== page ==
Pacific War, WW2
Hello From Australia,
I was interested with your description of Savo on the Net.
At the time of Savo. I was the Officer of the Watch in Canberra, you say we were hit by two torpedoes, we may have picked up one probably from Bagley, but certainly not two. I would be interested in your source of two torpedo hits.
That paragraph was taken from "United States Destroyer Operations in World War II" by Theodore Roscoe, published by U.S. Naval Institute Dec 1953". My copy is the authorized abridgment by Bantam War Books, 1979 (paperback). The pertinent references to Canberra include:
"A rain for shells fell on HMAS CANBERRA, and at the same time two torpedoes smashed into
her starboard side. In an instant she was swaddled in flames and listing to starboard, disabled.
. . .
"On CANBERRA's starboard bow, destroyer BAGLEY swung hard left to fire a starboard torpedo salvo at the enemy cruisers. So sudden was the attack that the torpedoes could not be readied for this salvo. BAGLEY continued to circle until the port torpedoes were brought to bear. The salvo was fired, but by that time the Jap cruisers were beyond range.
. . .
"About 0300 of that hectic morning of Aug 9 destroyer PATTERSON was ordered by CHICAGO's Captain H.D.Bode to go to the assistance of disabled CANBERRA. As PATTERSON jockeyed alongside the burning Australian cruiser, the latter's ammunition began to explode. And it was not until about 0400 that Walker and his destroyermen were able to aid the Australians in fighting the inferno.
. . .
"Destroyer BLUE came up at 0622 to aid CANBERRA, and she and PATTERSON took off the 680 Australian survivors, who were carried to the transport anchorage at Guadalcanal. About 0800, to prevent possible enemy capture, CANBERRA was torpedo-sunk by destroyer ELLET."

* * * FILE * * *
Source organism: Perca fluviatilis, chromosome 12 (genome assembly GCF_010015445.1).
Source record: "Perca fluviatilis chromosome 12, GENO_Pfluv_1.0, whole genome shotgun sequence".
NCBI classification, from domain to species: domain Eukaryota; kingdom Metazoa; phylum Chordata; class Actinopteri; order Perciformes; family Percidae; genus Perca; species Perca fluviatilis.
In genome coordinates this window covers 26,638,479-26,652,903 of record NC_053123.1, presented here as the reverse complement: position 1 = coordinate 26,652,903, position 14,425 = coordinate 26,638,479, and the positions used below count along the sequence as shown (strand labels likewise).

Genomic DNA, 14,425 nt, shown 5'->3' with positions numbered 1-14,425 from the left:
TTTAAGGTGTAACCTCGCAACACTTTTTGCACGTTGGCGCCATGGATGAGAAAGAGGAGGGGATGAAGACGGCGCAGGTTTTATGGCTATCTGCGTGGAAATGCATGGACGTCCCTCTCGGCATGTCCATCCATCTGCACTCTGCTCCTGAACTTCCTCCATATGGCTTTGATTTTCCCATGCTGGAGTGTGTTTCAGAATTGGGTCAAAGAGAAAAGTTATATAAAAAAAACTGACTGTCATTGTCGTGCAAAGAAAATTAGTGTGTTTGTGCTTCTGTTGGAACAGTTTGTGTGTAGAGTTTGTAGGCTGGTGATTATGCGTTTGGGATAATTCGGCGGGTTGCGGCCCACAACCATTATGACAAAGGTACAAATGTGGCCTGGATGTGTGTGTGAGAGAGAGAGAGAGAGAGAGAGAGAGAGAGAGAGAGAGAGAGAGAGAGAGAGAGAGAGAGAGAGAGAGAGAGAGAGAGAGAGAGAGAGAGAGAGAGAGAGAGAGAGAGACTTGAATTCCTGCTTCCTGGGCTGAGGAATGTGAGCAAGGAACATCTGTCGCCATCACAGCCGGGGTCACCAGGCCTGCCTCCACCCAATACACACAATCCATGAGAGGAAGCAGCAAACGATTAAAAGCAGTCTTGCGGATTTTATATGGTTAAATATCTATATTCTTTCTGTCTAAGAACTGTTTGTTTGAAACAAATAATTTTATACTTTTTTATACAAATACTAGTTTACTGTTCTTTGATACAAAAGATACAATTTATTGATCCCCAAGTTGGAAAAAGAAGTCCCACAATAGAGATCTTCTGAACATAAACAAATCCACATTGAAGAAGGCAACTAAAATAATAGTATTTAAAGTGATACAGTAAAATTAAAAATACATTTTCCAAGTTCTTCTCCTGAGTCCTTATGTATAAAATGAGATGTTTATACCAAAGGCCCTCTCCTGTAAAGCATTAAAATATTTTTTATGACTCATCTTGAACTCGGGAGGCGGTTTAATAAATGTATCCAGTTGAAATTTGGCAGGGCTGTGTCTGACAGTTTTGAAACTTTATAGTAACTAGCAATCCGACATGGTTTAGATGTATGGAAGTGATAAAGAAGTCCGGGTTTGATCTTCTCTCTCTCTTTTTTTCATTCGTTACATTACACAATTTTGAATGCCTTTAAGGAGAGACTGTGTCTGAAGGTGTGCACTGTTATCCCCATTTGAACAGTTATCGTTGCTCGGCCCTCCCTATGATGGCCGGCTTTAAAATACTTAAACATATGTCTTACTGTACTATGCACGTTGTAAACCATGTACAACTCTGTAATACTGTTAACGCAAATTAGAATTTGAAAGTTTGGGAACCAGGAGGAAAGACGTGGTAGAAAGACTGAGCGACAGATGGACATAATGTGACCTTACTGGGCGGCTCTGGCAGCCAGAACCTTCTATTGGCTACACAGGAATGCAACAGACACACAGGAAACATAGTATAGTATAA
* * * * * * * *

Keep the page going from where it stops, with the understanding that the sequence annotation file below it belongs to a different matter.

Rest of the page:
Why do you suspect BAGLEY (DD-386) fired the torpedo(s) when the Japanese fired sixty-one of their 24" torpedoes that night?
Another point, you say the Australian Pilot of the Hudson did not report his sighting of Mikawa, had tea on his return before debriefing. This is perpetuating the myth started by Morison in his history of US Naval operations.
This is a well published story approaching legend status as an ultimate example of indifference. The name is not important to history, but the act is. I would love to help correct history and will happily add a note or an entire new web page to correct injustice. The number of people surviving who can say, "I was there" is growing smaller each year. Can you send me more rounded information that will be of interest to our readers?
I have interviewed Stan Stutt the Hudson pilot plus his Navigator, and he did break radio silence to report his sighting, he did not take tea prior to his reporting to intelligence, in fact Stan Stutt does not even drink tea.
Why did you interview Stan Stutt? Are there any citations and references to records to show the true activities that readers can look up?
Post war records of Mikawa's actions confirm his radio; people had read and recorded Stutt's radio report of the finding.
Did this information become available after Morison's history? If we can document a reference, we can perhaps correct the popular misconception. You describe so many search planes in the area, how do we know which one's radio signal Mikawa intercepted?
May I respectfully suggest you amend your Savo story accordingly, and redress this slur on an Australian air crew from 1942?
If you can provide citable information, we will certain do our best.
In fact, I would suspect you have already approached the US Naval Institute about this.
Have they published a correction?
Mackenzie J Gregory
Oh my, I just found your great web site with John G. Sauvageau